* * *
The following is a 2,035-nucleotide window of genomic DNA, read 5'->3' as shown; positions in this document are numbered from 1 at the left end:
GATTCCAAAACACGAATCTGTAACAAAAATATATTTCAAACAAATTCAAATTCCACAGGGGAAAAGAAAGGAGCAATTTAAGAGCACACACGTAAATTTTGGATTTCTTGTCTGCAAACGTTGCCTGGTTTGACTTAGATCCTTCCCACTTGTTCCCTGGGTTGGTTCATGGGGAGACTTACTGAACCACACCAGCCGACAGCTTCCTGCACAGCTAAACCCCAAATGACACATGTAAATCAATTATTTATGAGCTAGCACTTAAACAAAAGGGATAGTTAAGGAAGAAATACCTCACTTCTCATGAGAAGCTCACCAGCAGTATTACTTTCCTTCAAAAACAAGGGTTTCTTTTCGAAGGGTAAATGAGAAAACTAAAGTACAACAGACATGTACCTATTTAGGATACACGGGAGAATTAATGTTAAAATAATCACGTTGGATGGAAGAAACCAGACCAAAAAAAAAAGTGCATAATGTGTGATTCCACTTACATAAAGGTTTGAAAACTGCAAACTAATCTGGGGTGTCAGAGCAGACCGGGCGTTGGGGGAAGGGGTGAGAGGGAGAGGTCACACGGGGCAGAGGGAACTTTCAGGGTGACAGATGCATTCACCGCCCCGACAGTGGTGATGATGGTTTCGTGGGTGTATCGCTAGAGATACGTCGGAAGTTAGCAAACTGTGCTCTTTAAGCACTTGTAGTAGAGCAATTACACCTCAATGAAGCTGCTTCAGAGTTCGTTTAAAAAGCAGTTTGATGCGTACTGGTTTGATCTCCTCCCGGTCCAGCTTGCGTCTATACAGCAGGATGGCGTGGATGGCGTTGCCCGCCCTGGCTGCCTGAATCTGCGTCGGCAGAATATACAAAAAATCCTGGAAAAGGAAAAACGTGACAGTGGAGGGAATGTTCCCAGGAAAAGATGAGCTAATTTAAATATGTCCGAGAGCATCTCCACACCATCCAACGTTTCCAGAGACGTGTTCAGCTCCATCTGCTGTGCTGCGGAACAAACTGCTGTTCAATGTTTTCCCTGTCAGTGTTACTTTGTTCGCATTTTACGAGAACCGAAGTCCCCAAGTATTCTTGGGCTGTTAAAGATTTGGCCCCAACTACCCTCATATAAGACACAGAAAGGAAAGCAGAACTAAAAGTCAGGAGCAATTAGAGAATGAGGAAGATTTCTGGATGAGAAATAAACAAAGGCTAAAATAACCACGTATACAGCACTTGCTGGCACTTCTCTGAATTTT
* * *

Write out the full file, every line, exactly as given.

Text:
The following is a 2,035-nucleotide window of genomic DNA, read 5'->3' as shown; positions in this document are numbered from 1 at the left end:
GATTCCAAAACACGAATCTGTAACAAAAATATATTTCAAACAAATTCAAATTCCACAGGGGAAAAGAAAGGAGCAATTTAAGAGCACACACGTAAATTTTGGATTTCTTGTCTGCAAACGTTGCCTGGTTTGACTTAGATCCTTCCCACTTGTTCCCTGGGTTGGTTCATGGGGAGACTTACTGAACCACACCAGCCGACAGCTTCCTGCACAGCTAAACCCCAAATGACACATGTAAATCAATTATTTATGAGCTAGCACTTAAACAAAAGGGATAGTTAAGGAAGAAATACCTCACTTCTCATGAGAAGCTCACCAGCAGTATTACTTTCCTTCAAAAACAAGGGTTTCTTTTCGAAGGGTAAATGAGAAAACTAAAGTACAACAGACATGTACCTATTTAGGATACACGGGAGAATTAATGTTAAAATAATCACGTTGGATGGAAGAAACCAGACCAAAAAAAAAAGTGCATAATGTGTGATTCCACTTACATAAAGGTTTGAAAACTGCAAACTAATCTGGGGTGTCAGAGCAGACCGGGCGTTGGGGGAAGGGGTGAGAGGGAGAGGTCACACGGGGCAGAGGGAACTTTCAGGGTGACAGATGCATTCACCGCCCCGACAGTGGTGATGATGGTTTCGTGGGTGTATCGCTAGAGATACGTCGGAAGTTAGCAAACTGTGCTCTTTAAGCACTTGTAGTAGAGCAATTACACCTCAATGAAGCTGCTTCAGAGTTCGTTTAAAAAGCAGTTTGATGCGTACTGGTTTGATCTCCTCCCGGTCCAGCTTGCGTCTATACAGCAGGATGGCGTGGATGGCGTTGCCCGCCCTGGCTGCCTGAATCTGCGTCGGCAGAATATACAAAAAATCCTGGAAAAGGAAAAACGTGACAGTGGAGGGAATGTTCCCAGGAAAAGATGAGCTAATTTAAATATGTCCGAGAGCATCTCCACACCATCCAACGTTTCCAGAGACGTGTTCAGCTCCATCTGCTGTGCTGCGGAACAAACTGCTGTTCAATGTTTTCCCTGTCAGTGTTACTTTGTTCGCATTTTACGAGAACCGAAGTCCCCAAGTATTCTTGGGCTGTTAAAGATTTGGCCCCAACTACCCTCATATAAGACACAGAAAGGAAAGCAGAACTAAAAGTCAGGAGCAATTAGAGAATGAGGAAGATTTCTGGATGAGAAATAAACAAAGGCTAAAATAACCACGTATACAGCACTTGCTGGCACTTCTCTGAATTTT